So, number one, it's too fast. Even on Subsonic, it only really works when you're on a straight. It's great eye candy and super-impressive on a technical level to see the world stretch as it zooms past you at unfathomable speeds, but you certainly can't control a vehicle on a circuit at those speeds, especially not one of these boats. [Number two, the controls are horrible.] I guess they were going for wipEout-style floatiness, but they missed that ambitious target by some distance, and ended up delivering horribly inconsistent and unintuitive "steering." The third cup, Titanium Cup, is where it really hit home for me. The second track is extremely narrow, and you soon learn that, actually, the fastest way to get around the track is just to boost and not bother trying to steer. Just bash off the barriers all the way through the last section of the lap, because there is a 0.001% chance that any human on the planet, at these speeds and with these boat-like controls, could do a better job by trying to actually stay away from the barriers. And then what do they follow that up with? Oh yeah, a track with no fucking barriers. Seriously, this is one of the stupidest game design decisions in recent memory. Prove to your players that it's near-impossible to get through a race without hitting the barriers, then with the next track, take away the friggin barriers. Holy shit.

Oh and by the way, why is the 3rd of 4 cups by far the hardest? And why is the 2nd of 3 speed settings also by far the hardest? And for that matter, why is the last track of a cup, the easiest track of the cup?? Difficulty.... progression? Is a thing?? Who knows?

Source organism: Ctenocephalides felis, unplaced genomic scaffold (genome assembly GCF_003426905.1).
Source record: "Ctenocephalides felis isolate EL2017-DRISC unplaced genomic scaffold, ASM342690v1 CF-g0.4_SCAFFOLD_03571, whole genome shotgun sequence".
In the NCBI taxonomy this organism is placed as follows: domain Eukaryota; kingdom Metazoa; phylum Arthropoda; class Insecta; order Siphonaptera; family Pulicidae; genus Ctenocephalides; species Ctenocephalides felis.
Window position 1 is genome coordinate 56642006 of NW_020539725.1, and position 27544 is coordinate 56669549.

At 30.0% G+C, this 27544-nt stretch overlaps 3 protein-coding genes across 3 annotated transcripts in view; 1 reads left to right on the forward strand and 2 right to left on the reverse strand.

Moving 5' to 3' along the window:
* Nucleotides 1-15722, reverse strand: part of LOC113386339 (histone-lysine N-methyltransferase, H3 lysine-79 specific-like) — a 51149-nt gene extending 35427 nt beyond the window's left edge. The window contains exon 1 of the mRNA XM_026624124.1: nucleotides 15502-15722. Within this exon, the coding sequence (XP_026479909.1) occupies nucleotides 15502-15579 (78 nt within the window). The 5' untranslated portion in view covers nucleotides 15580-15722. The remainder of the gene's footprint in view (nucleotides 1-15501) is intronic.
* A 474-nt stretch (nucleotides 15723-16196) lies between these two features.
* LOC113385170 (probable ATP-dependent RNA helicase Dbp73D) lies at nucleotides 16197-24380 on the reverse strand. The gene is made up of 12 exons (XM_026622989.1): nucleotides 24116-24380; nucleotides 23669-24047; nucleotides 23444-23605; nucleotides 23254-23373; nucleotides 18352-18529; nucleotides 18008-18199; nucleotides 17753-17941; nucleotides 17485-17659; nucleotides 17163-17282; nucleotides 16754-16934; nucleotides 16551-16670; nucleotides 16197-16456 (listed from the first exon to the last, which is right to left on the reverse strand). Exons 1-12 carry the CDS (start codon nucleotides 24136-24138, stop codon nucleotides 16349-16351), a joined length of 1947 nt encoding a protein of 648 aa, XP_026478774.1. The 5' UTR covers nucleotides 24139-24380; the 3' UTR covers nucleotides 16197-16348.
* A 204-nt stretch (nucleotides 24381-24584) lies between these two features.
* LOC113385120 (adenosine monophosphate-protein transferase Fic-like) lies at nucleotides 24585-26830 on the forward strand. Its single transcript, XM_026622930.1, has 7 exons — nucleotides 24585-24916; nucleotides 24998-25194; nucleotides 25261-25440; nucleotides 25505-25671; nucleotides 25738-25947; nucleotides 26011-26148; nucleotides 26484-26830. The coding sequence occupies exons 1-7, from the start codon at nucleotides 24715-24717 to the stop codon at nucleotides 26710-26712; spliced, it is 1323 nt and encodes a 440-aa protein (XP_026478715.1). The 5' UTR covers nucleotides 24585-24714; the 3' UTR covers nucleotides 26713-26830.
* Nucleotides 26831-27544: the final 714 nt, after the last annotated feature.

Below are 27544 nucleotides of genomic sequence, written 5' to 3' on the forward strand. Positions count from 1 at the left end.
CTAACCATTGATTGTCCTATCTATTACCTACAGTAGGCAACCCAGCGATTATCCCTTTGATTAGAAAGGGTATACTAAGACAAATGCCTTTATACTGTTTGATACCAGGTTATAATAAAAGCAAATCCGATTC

The game seems to be designed for you to be able to win the cup without needing to win a single race - most of my gold trophies came at a price of about 30 to 35 out of a maximum 48 available points - but just very occasionally one of the AI racers will clock up 44 to your 40 points. Consistency in inconsistency, I guess?

Then there's the glitching. I have gone so fast that I fell through the track, and repeatedly crashed and exploded on nothing, in the middle of a clear track. It seems that it's not just the AI that can't handle the extreme speeds of the game, it's the damn game itself.

Oh well. Glad it's over. Normally I would only show the "highest difficulty" setting as proof of completion, but seeing as Supersonic was definitely actually harder than Hypersonic, here's all my golds from both:


Hell, I like the game for what it is (haven't ever glitched through a track), and I still agree with you.

There's a reason that I've pretty well stuck to playing online with @Goodtwin and @CitizenOfVerona at Sub-Sonic speeds - 'cause the game just isn't that fun when you go faster. The faster speeds are impressive as hell on a purely technical level, and maddening as hell on the user experience level.

At Sub-Sonic, the game makes some sense. You switch phases here and there, use boost balls, and use boost...and that's your tradeoff for the track design being what it is (you're responsible for other things instead of perfect braking zones and kissing apexes). But you up the speed in the next cups, and it all goes sideways. As you said, you aren't rewarded for hitting guide rails, so hit them...until the next race, where there are no rails and you have to hit sections nigh-on perfect. If you fall behind, eff it, 'cause everyone in front of you will be getting boost balls, so you're pretty much just hoping that the AI runs off the track and gives you a chance to get back onto the podium. The vehicles simply don't have the handling characteristics to deal with the speed, either. I get it that this is supposed to be a difficult game, and I'm sure there's some mad scientist in Shin'en who can play this game perfectly, but they might be the only one who can.